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Easy Things to Do To Fix Medicare Part D

Posted Aug 03 2011 4:25pm

 

Stanley Feld M.D.,FACP,MACE 

Twenty seven million individuals were enrolled in Medicare Part D as of December 2009. The government spent $51 billion to subsidize Medicare Part D in 2009. The $51 billion dollars spent is in addition to seniors’ premiums and co-pays. The government subsidy was $1,889 per individual subscriber. 

Who is making the money?

 “A provision in the Medicare Modernization Act (MMA), known as the "noninterference" provision, expressly prohibits the Medicare program (the government) from directly negotiating lower prescription drug prices with pharmaceutical manufacturers.”

 This was a gift to the healthcare insurance industry by the government as a result of intense lobbying efforts. 

Over 300 private plans (Medicare Plan D sponsors) enter into negotiations with pharmaceutical manufacturers separately to deliver Medicare Part D benefits.

Medicare Part D eligible seniors are forced to deal with an overwhelming number of private plans with varying formularies, premiums, deductibles, and co-pays in order to receive prescription drug coverage. The differences in prices are available but it is difficult to make comparisons.

The government negotiates directly with the pharmaceutical manufactures for the VA system. The VA system pays 42% less than Medicare plans for prescription drugs . The high volume contracts save money for the government and are lucrative to the pharmaceutical companies.

The various Medicare Part D plans cover about 85% of the most popular 200 drugs on average. The VA’s national formulary covers 59% of the most popular 200 drugs.

If Medicare Part D negotiated the same drug prices as the VA, the government would be able to decrease its subsidy $510 per beneficiary per year or a total of $14 billion per year (2009 prices).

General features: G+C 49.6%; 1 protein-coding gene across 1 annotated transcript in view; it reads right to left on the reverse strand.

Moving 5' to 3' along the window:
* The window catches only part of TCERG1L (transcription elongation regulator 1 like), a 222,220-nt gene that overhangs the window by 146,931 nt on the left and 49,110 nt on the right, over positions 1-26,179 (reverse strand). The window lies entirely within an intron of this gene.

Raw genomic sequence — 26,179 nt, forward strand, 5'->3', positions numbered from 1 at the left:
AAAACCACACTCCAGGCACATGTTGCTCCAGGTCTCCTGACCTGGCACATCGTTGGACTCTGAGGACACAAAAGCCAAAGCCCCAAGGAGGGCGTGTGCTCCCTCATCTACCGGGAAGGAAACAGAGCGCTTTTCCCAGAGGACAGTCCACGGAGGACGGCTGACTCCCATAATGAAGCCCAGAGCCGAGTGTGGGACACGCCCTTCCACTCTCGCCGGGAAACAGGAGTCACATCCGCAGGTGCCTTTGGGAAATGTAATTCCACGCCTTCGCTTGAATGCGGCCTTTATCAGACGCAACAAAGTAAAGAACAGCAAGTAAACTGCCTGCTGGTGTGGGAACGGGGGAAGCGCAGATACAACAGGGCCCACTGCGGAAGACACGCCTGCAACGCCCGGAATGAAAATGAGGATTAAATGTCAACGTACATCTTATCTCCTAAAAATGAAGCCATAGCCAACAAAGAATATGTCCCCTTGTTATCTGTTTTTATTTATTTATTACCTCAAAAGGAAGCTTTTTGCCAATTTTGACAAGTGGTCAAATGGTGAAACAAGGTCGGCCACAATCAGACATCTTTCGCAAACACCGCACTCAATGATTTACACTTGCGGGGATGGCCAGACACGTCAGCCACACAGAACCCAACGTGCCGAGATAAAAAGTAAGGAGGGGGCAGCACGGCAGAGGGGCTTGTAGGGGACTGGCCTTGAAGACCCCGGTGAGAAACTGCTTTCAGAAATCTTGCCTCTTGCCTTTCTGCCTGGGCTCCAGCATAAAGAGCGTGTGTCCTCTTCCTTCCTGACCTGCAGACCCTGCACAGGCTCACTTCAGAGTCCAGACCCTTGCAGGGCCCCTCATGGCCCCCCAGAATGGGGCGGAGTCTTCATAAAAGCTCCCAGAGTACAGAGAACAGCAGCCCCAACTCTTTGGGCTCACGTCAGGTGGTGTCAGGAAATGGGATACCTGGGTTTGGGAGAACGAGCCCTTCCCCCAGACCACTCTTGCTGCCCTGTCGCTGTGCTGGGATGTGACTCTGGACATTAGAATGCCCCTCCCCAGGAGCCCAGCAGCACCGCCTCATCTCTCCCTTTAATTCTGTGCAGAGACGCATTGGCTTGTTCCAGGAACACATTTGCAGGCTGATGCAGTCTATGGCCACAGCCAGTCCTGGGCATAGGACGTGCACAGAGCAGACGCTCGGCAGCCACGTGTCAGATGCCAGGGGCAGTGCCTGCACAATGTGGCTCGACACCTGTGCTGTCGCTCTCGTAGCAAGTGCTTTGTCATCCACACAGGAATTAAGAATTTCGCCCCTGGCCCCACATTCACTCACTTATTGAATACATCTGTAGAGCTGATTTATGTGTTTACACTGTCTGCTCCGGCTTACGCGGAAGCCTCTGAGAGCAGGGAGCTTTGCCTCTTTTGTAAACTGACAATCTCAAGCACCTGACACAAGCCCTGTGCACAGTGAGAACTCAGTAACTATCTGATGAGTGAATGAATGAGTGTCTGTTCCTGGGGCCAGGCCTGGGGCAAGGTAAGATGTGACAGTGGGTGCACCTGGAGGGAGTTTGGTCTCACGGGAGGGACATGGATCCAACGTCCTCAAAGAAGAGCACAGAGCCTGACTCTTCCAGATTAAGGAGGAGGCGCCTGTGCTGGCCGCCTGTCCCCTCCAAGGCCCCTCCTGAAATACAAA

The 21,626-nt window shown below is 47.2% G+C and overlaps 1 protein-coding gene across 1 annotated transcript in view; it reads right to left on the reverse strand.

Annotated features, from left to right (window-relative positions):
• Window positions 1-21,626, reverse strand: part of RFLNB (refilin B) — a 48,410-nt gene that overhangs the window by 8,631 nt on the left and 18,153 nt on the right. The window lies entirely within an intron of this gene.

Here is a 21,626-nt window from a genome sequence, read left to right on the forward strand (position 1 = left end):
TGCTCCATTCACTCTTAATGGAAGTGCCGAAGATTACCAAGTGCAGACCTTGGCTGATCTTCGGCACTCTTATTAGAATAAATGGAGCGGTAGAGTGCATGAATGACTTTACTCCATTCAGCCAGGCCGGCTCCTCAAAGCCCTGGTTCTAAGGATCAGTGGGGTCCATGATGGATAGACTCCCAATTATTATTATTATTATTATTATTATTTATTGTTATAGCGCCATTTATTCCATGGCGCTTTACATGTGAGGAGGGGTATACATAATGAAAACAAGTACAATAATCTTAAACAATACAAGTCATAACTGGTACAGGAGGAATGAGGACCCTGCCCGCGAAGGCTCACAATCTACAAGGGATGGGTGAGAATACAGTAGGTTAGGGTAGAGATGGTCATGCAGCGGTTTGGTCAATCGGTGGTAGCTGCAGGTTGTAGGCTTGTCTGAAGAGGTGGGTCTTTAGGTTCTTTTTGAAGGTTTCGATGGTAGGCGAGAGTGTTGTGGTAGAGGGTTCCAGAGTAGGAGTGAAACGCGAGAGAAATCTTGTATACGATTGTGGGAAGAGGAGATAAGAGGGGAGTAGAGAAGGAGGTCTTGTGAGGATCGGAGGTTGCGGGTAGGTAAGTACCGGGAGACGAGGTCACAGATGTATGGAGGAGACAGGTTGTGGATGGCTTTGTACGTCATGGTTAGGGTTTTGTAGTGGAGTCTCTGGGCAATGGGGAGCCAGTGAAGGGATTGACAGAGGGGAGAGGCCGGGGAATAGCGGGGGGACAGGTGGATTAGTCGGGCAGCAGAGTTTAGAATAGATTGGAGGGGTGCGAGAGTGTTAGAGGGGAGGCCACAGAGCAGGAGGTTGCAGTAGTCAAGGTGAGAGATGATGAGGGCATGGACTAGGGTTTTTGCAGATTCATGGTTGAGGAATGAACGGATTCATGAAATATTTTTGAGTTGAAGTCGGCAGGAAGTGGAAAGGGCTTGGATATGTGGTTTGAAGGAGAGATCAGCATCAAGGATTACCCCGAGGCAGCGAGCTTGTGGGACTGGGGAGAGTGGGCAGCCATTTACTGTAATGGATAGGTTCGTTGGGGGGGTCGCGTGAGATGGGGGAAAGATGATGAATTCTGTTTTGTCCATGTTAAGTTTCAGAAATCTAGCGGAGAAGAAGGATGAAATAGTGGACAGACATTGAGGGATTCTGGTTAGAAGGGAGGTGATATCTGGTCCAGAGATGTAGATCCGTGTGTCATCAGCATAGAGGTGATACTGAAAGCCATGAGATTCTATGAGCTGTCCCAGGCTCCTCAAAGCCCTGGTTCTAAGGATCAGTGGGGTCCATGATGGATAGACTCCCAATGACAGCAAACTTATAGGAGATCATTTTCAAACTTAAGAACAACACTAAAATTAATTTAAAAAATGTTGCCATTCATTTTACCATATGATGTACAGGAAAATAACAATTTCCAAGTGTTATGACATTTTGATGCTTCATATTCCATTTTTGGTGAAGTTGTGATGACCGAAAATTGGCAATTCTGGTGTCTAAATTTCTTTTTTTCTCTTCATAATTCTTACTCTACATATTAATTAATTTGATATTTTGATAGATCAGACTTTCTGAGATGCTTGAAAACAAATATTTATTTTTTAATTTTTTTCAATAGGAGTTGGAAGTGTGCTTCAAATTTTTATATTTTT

Research by respected economist Dean Baker shows that the federal government and Medicare beneficiaries would save $600 billion between 2006 and 2013 if Medicare were allowed to directly offer a Part D benefit and to negotiate prices with pharmaceutical manufacturers.  7 Such significant savings could be used to close Part D's donut hole and to lower cost-sharing for Medicare beneficiaries.

There are reasons for the twenty-six percent difference in formulary. Either the government-negotiated prices are too expensive and deemed marginally more effective than the drug ordered or the less expensive drug is determined to be just as effective. 

The judgment is made by the procurement system that negotiates price.

Is the cheaper drug as effective for a particular patient? This decision should be made by the patients’ physicians and patients and not by bureaucrats. It should be the patient’s choice to pay the difference. 

The procurement systems bureaucrats could be wrong.  

If the government negotiated for all the Medicare Part D participants the government’s purchasing power should be greater than the VA system. Its negotiated price would be better. The savings should reduce the government’s Medicare Part D subsidy significantly.

President Obama sort of understood this concept. He included the government’s right to negotiate drug prices in his Healthcare Reform Act. He subsequently removed the provision from his Healthcare Reform Act in exchange for the healthcare insurance industry’s and the pharmaceutical industry’s support of “Obamacare.” Seniors and the Medicare Part D program have lost.

It is obvious that there is much fraud, waste and abuse in Medicare Part D. February 2011; the Government Accounting Office published an example of CMS bureaucratic inefficiency and waste.

The Government Accounting Office (GAO) has designated Medicare as a high-risk program . The size, nature, and complexity of the Part D program make it particularly vulnerable risk to fraud, waste, and abuse. The GAO and the Inspector General of HHS requires all Part D sponsors (healthcare insurance industry) to have programs to safeguard Part D from fraud, waste, and abuse.